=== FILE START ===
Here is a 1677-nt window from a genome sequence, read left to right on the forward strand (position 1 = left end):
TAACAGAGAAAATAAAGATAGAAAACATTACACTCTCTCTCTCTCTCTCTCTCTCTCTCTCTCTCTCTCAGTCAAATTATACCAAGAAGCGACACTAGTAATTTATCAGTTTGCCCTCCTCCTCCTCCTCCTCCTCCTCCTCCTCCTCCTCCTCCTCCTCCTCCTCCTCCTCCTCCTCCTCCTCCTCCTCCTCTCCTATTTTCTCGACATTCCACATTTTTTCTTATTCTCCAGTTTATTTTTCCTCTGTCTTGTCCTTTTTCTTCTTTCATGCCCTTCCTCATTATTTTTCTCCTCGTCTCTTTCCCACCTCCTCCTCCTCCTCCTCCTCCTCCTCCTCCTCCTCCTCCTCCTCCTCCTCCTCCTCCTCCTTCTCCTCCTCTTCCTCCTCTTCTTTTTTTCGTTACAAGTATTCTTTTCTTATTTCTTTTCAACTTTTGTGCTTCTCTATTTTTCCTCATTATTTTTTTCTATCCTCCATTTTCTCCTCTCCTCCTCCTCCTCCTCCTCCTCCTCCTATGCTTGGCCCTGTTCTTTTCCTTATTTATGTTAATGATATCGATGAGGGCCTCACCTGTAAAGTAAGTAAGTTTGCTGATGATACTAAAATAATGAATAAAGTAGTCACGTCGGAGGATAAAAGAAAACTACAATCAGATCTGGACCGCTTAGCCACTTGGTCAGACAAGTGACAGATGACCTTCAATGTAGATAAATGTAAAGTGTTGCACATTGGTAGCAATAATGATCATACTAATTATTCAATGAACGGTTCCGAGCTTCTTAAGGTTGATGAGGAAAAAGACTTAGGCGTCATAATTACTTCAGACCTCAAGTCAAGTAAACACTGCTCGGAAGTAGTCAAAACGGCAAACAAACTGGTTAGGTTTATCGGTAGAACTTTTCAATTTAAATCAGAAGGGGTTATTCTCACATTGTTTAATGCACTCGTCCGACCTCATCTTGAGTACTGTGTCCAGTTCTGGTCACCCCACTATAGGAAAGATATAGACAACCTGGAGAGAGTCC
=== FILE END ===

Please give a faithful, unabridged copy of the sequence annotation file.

Here is a 1677-nt window from a genome sequence, read left to right on the forward strand (position 1 = left end):
TAACAGAGAAAATAAAGATAGAAAACATTACACTCTCTCTCTCTCTCTCTCTCTCTCTCTCTCTCTCTCAGTCAAATTATACCAAGAAGCGACACTAGTAATTTATCAGTTTGCCCTCCTCCTCCTCCTCCTCCTCCTCCTCCTCCTCCTCCTCCTCCTCCTCCTCCTCCTCCTCCTCCTCCTCCTCCTCCTCTCCTATTTTCTCGACATTCCACATTTTTTCTTATTCTCCAGTTTATTTTTCCTCTGTCTTGTCCTTTTTCTTCTTTCATGCCCTTCCTCATTATTTTTCTCCTCGTCTCTTTCCCACCTCCTCCTCCTCCTCCTCCTCCTCCTCCTCCTCCTCCTCCTCCTCCTCCTCCTCCTCCTCCTTCTCCTCCTCTTCCTCCTCTTCTTTTTTTCGTTACAAGTATTCTTTTCTTATTTCTTTTCAACTTTTGTGCTTCTCTATTTTTCCTCATTATTTTTTTCTATCCTCCATTTTCTCCTCTCCTCCTCCTCCTCCTCCTCCTCCTCCTATGCTTGGCCCTGTTCTTTTCCTTATTTATGTTAATGATATCGATGAGGGCCTCACCTGTAAAGTAAGTAAGTTTGCTGATGATACTAAAATAATGAATAAAGTAGTCACGTCGGAGGATAAAAGAAAACTACAATCAGATCTGGACCGCTTAGCCACTTGGTCAGACAAGTGACAGATGACCTTCAATGTAGATAAATGTAAAGTGTTGCACATTGGTAGCAATAATGATCATACTAATTATTCAATGAACGGTTCCGAGCTTCTTAAGGTTGATGAGGAAAAAGACTTAGGCGTCATAATTACTTCAGACCTCAAGTCAAGTAAACACTGCTCGGAAGTAGTCAAAACGGCAAACAAACTGGTTAGGTTTATCGGTAGAACTTTTCAATTTAAATCAGAAGGGGTTATTCTCACATTGTTTAATGCACTCGTCCGACCTCATCTTGAGTACTGTGTCCAGTTCTGGTCACCCCACTATAGGAAAGATATAGACAACCTGGAGAGAGTCC